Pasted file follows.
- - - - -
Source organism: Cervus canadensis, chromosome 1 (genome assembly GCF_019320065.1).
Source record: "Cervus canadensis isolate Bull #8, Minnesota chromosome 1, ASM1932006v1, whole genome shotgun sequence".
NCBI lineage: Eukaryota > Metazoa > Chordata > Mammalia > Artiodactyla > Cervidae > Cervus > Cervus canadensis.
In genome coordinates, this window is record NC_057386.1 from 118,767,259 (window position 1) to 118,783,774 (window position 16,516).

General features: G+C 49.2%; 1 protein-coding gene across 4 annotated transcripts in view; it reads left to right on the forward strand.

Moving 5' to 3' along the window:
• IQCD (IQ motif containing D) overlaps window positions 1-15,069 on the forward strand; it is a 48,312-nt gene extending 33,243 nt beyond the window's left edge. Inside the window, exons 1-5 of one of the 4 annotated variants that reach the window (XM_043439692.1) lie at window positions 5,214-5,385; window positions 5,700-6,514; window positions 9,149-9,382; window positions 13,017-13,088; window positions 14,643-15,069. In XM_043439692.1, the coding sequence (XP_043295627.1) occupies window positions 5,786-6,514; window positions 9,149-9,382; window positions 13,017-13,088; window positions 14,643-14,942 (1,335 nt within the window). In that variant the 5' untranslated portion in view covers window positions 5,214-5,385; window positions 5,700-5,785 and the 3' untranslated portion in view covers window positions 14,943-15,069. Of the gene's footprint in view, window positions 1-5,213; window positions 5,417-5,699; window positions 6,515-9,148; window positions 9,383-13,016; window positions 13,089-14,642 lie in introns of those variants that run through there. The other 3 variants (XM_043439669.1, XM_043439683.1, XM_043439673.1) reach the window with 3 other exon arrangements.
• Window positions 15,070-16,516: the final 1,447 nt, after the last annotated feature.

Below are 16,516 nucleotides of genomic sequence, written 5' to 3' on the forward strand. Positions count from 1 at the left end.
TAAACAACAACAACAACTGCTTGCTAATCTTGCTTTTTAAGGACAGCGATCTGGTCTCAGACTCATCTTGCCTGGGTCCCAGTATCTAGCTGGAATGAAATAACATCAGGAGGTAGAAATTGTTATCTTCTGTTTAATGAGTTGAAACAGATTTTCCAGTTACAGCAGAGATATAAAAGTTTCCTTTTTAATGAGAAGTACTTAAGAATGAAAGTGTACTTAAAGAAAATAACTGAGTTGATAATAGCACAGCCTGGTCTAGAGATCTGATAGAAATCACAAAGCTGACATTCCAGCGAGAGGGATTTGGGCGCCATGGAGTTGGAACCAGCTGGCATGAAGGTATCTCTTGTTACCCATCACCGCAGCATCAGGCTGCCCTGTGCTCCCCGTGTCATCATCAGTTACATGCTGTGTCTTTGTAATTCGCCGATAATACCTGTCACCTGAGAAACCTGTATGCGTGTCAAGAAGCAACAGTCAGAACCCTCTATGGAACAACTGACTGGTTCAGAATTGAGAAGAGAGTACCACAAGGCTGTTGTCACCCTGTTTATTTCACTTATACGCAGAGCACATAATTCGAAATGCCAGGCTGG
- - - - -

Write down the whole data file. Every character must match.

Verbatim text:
Source organism: Cervus canadensis, chromosome 1 (genome assembly GCF_019320065.1).
Source record: "Cervus canadensis isolate Bull #8, Minnesota chromosome 1, ASM1932006v1, whole genome shotgun sequence".
NCBI lineage: Eukaryota > Metazoa > Chordata > Mammalia > Artiodactyla > Cervidae > Cervus > Cervus canadensis.
In genome coordinates, this window is record NC_057386.1 from 118,767,259 (window position 1) to 118,783,774 (window position 16,516).

General features: G+C 49.2%; 1 protein-coding gene across 4 annotated transcripts in view; it reads left to right on the forward strand.

Moving 5' to 3' along the window:
• IQCD (IQ motif containing D) overlaps window positions 1-15,069 on the forward strand; it is a 48,312-nt gene extending 33,243 nt beyond the window's left edge. Inside the window, exons 1-5 of one of the 4 annotated variants that reach the window (XM_043439692.1) lie at window positions 5,214-5,385; window positions 5,700-6,514; window positions 9,149-9,382; window positions 13,017-13,088; window positions 14,643-15,069. In XM_043439692.1, the coding sequence (XP_043295627.1) occupies window positions 5,786-6,514; window positions 9,149-9,382; window positions 13,017-13,088; window positions 14,643-14,942 (1,335 nt within the window). In that variant the 5' untranslated portion in view covers window positions 5,214-5,385; window positions 5,700-5,785 and the 3' untranslated portion in view covers window positions 14,943-15,069. Of the gene's footprint in view, window positions 1-5,213; window positions 5,417-5,699; window positions 6,515-9,148; window positions 9,383-13,016; window positions 13,089-14,642 lie in introns of those variants that run through there. The other 3 variants (XM_043439669.1, XM_043439683.1, XM_043439673.1) reach the window with 3 other exon arrangements.
• Window positions 15,070-16,516: the final 1,447 nt, after the last annotated feature.

Below are 16,516 nucleotides of genomic sequence, written 5' to 3' on the forward strand. Positions count from 1 at the left end.
TAAACAACAACAACAACTGCTTGCTAATCTTGCTTTTTAAGGACAGCGATCTGGTCTCAGACTCATCTTGCCTGGGTCCCAGTATCTAGCTGGAATGAAATAACATCAGGAGGTAGAAATTGTTATCTTCTGTTTAATGAGTTGAAACAGATTTTCCAGTTACAGCAGAGATATAAAAGTTTCCTTTTTAATGAGAAGTACTTAAGAATGAAAGTGTACTTAAAGAAAATAACTGAGTTGATAATAGCACAGCCTGGTCTAGAGATCTGATAGAAATCACAAAGCTGACATTCCAGCGAGAGGGATTTGGGCGCCATGGAGTTGGAACCAGCTGGCATGAAGGTATCTCTTGTTACCCATCACCGCAGCATCAGGCTGCCCTGTGCTCCCCGTGTCATCATCAGTTACATGCTGTGTCTTTGTAATTCGCCGATAATACCTGTCACCTGAGAAACCTGTATGCGTGTCAAGAAGCAACAGTCAGAACCCTCTATGGAACAACTGACTGGTTCAGAATTGAGAAGAGAGTACCACAAGGCTGTTGTCACCCTGTTTATTTCACTTATACGCAGAGCACATAATTCGAAATGCCAGGCTGG